Pointer...eh?

This is a discussion on Pointer...eh? within the C++ Programming forums, part of the General Programming Boards category; Originally Posted by elnerdo Don't try to be a smart.alleck Look, the point of that program is to output the ...

  1. #16
    ATH0 quzah's Avatar
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    Quote Originally Posted by elnerdo
    Don't try to be a smart.alleck

    Look, the point of that program is to output the numbers in the array. Yours doesn't accomplish that.
    Who's the idiot?

    Quote Originally Posted by 7stud
    Code:
    int a[] = {0,1,2,3,4,5,6,7,8,9};
    for(int i = 0; i < 10; cout<<a[ i ], i++)
    ;
    This most definately does display the numbers in an array. How exactly doesn't this display the contents of the array? You do know what an array is, right? You should then know that the variable a is in fact an array. You should then also know that "cout<<a[i]" is outputting the contents of the array at that element.

    Again, who's the idiot?

    Quote Originally Posted by elnerdo
    The one with the pointer accomplishes that task and uses one less variable than the one with the array and the index number.
    No it doesn't. It could. But there's nothing guarinteeing that it does in fact only use one variable. Perhaps you should actually look at you code. Here, I'll help, because you seem to be mistaken:
    Quote Originally Posted by elnerdo
    Code:
          int a[] = {0,1,2,3,4,5,6,7,8,9};
          int *ptr;
    
          ...snip...
    
          for(ptr = a; ptr < a + 10; ptr++)
            printf("%d",*ptr);
    There is absolutely nothing that states that the compiler must optimize that check. Therefore, you do in fact use two variables every single time through your loop. One is the pointer. The other is the variable a.

    Again, your compiler might optimize that test. But nothing at all in the C++ language says that will happen. Therefore, by the language itself, you are in fact using two variables every time through the loop.

    It's alright to be a smart ass, if you know what you're talking about. Otherwise you just end up looking like a dumbass.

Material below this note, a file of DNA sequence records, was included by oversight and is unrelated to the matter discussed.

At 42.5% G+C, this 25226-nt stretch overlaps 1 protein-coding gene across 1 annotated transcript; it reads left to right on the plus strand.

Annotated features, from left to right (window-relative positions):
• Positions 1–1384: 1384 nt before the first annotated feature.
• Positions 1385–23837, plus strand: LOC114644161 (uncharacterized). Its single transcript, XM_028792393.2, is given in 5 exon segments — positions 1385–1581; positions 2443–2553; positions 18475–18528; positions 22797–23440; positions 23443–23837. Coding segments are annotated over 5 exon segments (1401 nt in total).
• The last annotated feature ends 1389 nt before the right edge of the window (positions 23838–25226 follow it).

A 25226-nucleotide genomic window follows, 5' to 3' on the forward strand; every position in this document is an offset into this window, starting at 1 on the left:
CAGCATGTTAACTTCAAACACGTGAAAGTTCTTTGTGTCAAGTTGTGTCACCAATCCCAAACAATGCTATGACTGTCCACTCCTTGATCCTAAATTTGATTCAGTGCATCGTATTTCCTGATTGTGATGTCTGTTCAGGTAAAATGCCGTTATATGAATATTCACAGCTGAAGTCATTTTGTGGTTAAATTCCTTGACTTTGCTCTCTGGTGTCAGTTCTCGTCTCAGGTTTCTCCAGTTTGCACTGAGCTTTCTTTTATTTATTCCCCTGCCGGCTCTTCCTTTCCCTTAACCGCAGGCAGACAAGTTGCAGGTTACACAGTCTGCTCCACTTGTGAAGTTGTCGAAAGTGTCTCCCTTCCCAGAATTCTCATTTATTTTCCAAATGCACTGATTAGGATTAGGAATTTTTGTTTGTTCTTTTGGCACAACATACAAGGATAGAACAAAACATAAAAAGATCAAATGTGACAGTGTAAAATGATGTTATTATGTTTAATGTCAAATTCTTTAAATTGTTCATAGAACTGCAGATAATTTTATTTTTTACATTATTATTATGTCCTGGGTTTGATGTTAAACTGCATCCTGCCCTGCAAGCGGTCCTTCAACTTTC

Quzah.
    Hope is the first step on the road to disappointment.

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    There is absolutely nothing that states that the compiler must optimize that check.
    How would a compiler go about optimizing that check?

  3. #18
    Resident nerd elnerdo's Avatar
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    Oh, I'm sorry, I didn't see the cout in there.

    for(ptr = a; ptr < 10; ptr++)
    printf("%d",*ptr);
    printf("\n");

    There, happy? now it's one variable plus a static against two plus a static.

    I'm fairly sure that it would be more efficient to do it the pointer way than the index way.
    nerds unite!

    I'm using windows XP.
    I'm using dev-C++ by bloodshed.

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    Quote Originally Posted by elnerdo
    Oh, I'm sorry, I didn't see the cout in there.

    for(ptr = a; ptr < 10; ptr++)
    printf("%d",*ptr);
    printf("\n");

    There, happy? now it's one variable plus a static against two plus a static.

    I'm fairly sure that it would be more efficient to do it the pointer way than the index way.
    Did you get that to compile? I'm wondering how you can compare an address like 006BFDEC to an integer like 10, e.g. ptr < 10.
    Last edited by 7stud; 05-05-2005 at 08:22 PM.

  5. #20
    ATH0 quzah's Avatar
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    Quote Originally Posted by 7stud
    How would a compiler go about optimizing that check?
    Theoretically, it would take the initial address, add the fixed value 10 to it, and replace all other checks with that new number. So if the address were "10", it would do a one-time add of 10 to it, making it "20", and then test against "20" every time through the loop. But again, it doesn't have to do that at all. Also, were 'a' an actual pointer, rather than an array name, it would most likely NOT optimize that, as the pointer 'a' could be changed in the loop, so it would definately test against it every single time through.

    Quote Originally Posted by elnerdo
    Oh, I'm sorry, I didn't see the cout in there.

    for(ptr = a; ptr < 10; ptr++)
    printf("%d",*ptr);
    printf("\n");

    There, happy? now it's one variable plus a static against two plus a static.
    [amused] I'll be amazed if this displays anything other than a newline. [/amused]

    Like I said, you can only be a smart ass if you know what you're talking about.

    Quzah.
    Hope is the first step on the road to disappointment.

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